These tasty, portable pockets became our go-to lunch throughout our vacation--varying among the carne (beef), pollo (chicken) or jamon y queso (ham and cheese). Often the carne and pollo ones had some chopped hard-boiled egg as well. Crust quality varied, but for the price, you can't complain. The most expensive ones we ate were at Iguazu Falls National Park, a whopping two pesos each (about 60 cents).
Even the famed La Cupertina, a homey cafe in Palermo that's received accolades for the best empanadas in the city, doesn't charge more than 1.5 pesos. Their empanadotas, double-sized empanadas, went for a titch more. These wood oven-baked treats, representative of the Tucuman province of Argentina, deserve the praise; here the beef is hand chopped (not ground as in most we ate) and the sweet corn and cheese can't be beat. As the New York Times noted, you almost feel like apologizing when you pay.
Friday, December 01, 2006
Working the grill at Cabana Las Lilas in the Puerto Madero neighborhood, Buenos Aires. To successfully order rare steak in BA, start practicing: vuelta y vuelta
Hold out your hand. Make a fist. Now imagine a filet mignon bigger than your fist, dripping pink-red on the inside, charred crisp and crunchy on the outside, screaming COW in every tender bite. That was my first Argentine steak, and my-oh-my did it deliver on my expectations. (And yes, I ate it all).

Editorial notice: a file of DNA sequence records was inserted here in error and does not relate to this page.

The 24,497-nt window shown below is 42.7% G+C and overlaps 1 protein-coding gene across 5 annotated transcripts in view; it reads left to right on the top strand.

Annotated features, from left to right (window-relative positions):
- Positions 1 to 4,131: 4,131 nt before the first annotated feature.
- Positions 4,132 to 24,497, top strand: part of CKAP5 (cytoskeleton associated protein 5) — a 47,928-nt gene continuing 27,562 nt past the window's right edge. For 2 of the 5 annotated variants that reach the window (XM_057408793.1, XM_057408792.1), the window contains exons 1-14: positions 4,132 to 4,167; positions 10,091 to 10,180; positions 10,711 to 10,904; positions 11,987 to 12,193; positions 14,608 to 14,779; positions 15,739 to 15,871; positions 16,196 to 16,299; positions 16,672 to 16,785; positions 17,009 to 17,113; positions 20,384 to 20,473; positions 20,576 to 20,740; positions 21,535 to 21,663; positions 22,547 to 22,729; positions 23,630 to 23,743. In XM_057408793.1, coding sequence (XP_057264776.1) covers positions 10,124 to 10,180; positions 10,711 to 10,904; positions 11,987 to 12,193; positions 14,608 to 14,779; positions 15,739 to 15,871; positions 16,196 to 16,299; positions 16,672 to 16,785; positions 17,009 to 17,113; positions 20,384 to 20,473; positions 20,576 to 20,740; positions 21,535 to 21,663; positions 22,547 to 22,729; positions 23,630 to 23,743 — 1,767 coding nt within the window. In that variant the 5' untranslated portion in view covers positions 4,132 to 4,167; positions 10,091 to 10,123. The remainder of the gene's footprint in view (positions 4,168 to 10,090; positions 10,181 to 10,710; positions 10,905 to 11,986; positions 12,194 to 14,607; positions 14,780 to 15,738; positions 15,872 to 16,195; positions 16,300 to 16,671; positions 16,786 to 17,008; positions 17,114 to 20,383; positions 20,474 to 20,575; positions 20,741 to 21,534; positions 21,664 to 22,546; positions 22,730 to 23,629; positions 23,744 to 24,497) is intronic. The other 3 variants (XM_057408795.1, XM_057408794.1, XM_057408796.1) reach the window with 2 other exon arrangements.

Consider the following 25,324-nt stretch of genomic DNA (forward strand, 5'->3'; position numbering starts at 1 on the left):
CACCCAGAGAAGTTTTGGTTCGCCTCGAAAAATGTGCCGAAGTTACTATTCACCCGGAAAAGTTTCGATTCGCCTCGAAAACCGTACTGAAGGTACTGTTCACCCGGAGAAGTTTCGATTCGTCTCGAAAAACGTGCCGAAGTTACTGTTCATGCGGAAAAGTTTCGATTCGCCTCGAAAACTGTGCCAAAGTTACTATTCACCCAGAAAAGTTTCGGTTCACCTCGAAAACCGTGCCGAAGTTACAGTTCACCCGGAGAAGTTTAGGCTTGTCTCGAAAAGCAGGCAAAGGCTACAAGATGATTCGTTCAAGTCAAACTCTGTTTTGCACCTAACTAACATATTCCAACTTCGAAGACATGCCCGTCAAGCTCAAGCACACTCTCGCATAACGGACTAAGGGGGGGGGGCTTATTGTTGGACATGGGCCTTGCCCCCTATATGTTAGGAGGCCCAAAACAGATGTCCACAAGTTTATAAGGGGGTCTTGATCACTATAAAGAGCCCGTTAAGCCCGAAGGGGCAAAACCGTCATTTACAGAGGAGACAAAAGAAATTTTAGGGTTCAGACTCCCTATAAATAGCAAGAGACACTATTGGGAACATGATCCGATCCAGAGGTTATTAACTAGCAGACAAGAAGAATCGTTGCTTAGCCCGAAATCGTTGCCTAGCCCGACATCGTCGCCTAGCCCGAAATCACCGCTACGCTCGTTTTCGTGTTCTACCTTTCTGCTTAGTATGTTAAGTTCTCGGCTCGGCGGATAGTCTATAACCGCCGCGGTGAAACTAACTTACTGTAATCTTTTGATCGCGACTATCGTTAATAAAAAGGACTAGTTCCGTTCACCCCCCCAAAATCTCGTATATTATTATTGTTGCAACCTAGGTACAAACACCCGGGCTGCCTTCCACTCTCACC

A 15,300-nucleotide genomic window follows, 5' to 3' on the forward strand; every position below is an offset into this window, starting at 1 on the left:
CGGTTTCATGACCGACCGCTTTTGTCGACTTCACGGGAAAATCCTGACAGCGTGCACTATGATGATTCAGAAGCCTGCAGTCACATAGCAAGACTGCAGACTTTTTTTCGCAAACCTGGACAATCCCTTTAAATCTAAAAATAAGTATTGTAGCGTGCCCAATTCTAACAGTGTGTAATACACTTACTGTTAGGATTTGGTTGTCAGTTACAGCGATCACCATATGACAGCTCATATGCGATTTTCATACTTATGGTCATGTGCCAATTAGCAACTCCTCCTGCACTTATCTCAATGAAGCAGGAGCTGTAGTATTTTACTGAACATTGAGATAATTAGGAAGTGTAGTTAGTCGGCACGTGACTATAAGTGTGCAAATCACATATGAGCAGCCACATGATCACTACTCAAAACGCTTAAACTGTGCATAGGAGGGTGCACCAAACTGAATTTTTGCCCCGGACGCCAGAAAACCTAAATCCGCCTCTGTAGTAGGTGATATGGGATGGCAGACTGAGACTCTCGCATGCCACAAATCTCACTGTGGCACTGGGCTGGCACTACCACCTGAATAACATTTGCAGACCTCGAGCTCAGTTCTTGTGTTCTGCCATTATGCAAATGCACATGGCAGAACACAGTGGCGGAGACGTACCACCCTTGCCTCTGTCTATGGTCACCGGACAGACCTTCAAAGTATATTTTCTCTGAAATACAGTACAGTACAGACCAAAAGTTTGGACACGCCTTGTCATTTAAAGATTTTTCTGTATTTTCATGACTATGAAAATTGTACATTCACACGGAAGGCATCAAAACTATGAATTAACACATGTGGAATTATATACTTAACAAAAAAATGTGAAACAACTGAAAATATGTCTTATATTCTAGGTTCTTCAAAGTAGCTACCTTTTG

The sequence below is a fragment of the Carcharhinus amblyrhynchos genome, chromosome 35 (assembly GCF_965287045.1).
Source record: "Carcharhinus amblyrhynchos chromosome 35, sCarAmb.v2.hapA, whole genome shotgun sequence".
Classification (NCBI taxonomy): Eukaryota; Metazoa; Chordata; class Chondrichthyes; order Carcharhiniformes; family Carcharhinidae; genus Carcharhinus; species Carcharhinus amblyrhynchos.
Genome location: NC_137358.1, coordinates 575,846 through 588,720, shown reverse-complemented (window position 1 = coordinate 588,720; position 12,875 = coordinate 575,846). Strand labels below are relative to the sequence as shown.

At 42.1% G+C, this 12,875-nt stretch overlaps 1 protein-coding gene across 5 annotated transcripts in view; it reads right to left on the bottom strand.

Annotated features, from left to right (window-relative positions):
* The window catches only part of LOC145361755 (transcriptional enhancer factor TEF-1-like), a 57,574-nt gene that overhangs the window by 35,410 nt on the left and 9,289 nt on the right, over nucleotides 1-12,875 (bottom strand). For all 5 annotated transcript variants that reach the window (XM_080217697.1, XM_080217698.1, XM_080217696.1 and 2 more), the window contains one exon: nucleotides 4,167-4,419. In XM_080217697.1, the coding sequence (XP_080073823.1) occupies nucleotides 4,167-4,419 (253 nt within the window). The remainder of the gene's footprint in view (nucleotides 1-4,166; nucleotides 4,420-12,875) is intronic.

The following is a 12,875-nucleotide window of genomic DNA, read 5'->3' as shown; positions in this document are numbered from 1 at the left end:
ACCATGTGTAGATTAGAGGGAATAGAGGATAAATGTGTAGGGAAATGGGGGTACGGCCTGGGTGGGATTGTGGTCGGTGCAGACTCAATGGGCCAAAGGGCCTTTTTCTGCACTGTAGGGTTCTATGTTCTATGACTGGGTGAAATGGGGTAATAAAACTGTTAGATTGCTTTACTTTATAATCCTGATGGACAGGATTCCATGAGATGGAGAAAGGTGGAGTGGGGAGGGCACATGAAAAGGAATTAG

Anyone who thinks grass-fed beef can't be tender hasn't had this mignon at Cabana Las Lilas, one of the preeminent steak houses in Buenos Aires. On the recommendation of R.W. Apple, J and I descended on this institution our first night in town. Cabana's steaks come from the restaurant's very own estancia (ranch); though we turned on the charm, J and I were not offered a private flight to the ranch like Mr. Apple.
Serious eating takes place at an Argentine parilla (steakhouse), you must prepare yourself. Cabana Las Lilas starts you out with a complimentary tray of small bits--roasted tomatoes, beef carpacchio, dome of roquefort, some salmon--as well as bazillions of breads. Breads in a basket, bread on its own stand, bread from the dedicated bread man popping over your shoulder with his tongs.
Our last meal in town was as fabulously steak-y as our first, this time in the Palermo neighborhood at La Cabrera. We shared a long strip loin steak that came with a dizzying array of small porcelain dishes filled with all sorts of wonders--roasted eggplant and peppers, applesauce, brined garlic cloves, pickled onions. We made it through this one too, though J did the heavy lifting.